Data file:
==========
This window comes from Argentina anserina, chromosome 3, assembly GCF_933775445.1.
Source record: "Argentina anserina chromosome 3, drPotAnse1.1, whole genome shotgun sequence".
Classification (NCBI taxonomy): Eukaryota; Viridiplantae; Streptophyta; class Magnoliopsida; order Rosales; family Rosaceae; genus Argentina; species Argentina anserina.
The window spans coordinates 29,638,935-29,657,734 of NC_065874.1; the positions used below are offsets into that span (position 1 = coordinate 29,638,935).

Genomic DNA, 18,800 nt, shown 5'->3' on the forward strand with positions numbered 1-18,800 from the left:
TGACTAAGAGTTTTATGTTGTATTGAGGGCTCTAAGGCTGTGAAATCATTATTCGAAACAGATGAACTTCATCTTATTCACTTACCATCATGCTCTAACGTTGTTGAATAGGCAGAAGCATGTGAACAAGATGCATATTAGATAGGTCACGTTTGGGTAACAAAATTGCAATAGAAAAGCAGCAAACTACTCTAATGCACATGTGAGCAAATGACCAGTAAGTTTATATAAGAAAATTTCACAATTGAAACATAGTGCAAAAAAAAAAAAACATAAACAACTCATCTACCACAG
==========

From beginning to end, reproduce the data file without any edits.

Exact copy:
This window comes from Argentina anserina, chromosome 3, assembly GCF_933775445.1.
Source record: "Argentina anserina chromosome 3, drPotAnse1.1, whole genome shotgun sequence".
Classification (NCBI taxonomy): Eukaryota; Viridiplantae; Streptophyta; class Magnoliopsida; order Rosales; family Rosaceae; genus Argentina; species Argentina anserina.
The window spans coordinates 29,638,935-29,657,734 of NC_065874.1; the positions used below are offsets into that span (position 1 = coordinate 29,638,935).

Genomic DNA, 18,800 nt, shown 5'->3' on the forward strand with positions numbered 1-18,800 from the left:
TGACTAAGAGTTTTATGTTGTATTGAGGGCTCTAAGGCTGTGAAATCATTATTCGAAACAGATGAACTTCATCTTATTCACTTACCATCATGCTCTAACGTTGTTGAATAGGCAGAAGCATGTGAACAAGATGCATATTAGATAGGTCACGTTTGGGTAACAAAATTGCAATAGAAAAGCAGCAAACTACTCTAATGCACATGTGAGCAAATGACCAGTAAGTTTATATAAGAAAATTTCACAATTGAAACATAGTGCAAAAAAAAAAAAACATAAACAACTCATCTACCACAG